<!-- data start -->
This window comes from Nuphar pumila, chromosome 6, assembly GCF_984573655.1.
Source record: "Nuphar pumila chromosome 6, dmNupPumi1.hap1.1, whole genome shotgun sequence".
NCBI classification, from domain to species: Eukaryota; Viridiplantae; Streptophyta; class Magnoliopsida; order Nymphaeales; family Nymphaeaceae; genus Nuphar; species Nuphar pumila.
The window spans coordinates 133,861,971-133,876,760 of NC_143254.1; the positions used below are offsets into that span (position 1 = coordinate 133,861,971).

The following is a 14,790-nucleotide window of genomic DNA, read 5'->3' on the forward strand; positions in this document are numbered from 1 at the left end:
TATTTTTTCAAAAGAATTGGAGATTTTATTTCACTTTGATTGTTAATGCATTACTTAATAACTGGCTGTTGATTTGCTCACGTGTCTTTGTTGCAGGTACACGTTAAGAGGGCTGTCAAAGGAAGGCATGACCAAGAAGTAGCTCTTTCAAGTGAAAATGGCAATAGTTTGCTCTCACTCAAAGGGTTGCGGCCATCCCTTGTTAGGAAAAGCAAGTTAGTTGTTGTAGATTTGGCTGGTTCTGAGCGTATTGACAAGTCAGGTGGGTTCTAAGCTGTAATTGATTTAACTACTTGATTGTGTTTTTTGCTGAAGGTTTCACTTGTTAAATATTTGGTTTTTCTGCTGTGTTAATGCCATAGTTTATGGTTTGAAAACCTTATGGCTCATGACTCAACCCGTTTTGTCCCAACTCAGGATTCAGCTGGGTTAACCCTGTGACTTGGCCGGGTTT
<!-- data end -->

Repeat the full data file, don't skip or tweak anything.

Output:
This window comes from Nuphar pumila, chromosome 6, assembly GCF_984573655.1.
Source record: "Nuphar pumila chromosome 6, dmNupPumi1.hap1.1, whole genome shotgun sequence".
NCBI classification, from domain to species: Eukaryota; Viridiplantae; Streptophyta; class Magnoliopsida; order Nymphaeales; family Nymphaeaceae; genus Nuphar; species Nuphar pumila.
The window spans coordinates 133,861,971-133,876,760 of NC_143254.1; the positions used below are offsets into that span (position 1 = coordinate 133,861,971).

The following is a 14,790-nucleotide window of genomic DNA, read 5'->3' on the forward strand; positions in this document are numbered from 1 at the left end:
TATTTTTTCAAAAGAATTGGAGATTTTATTTCACTTTGATTGTTAATGCATTACTTAATAACTGGCTGTTGATTTGCTCACGTGTCTTTGTTGCAGGTACACGTTAAGAGGGCTGTCAAAGGAAGGCATGACCAAGAAGTAGCTCTTTCAAGTGAAAATGGCAATAGTTTGCTCTCACTCAAAGGGTTGCGGCCATCCCTTGTTAGGAAAAGCAAGTTAGTTGTTGTAGATTTGGCTGGTTCTGAGCGTATTGACAAGTCAGGTGGGTTCTAAGCTGTAATTGATTTAACTACTTGATTGTGTTTTTTGCTGAAGGTTTCACTTGTTAAATATTTGGTTTTTCTGCTGTGTTAATGCCATAGTTTATGGTTTGAAAACCTTATGGCTCATGACTCAACCCGTTTTGTCCCAACTCAGGATTCAGCTGGGTTAACCCTGTGACTTGGCCGGGTTT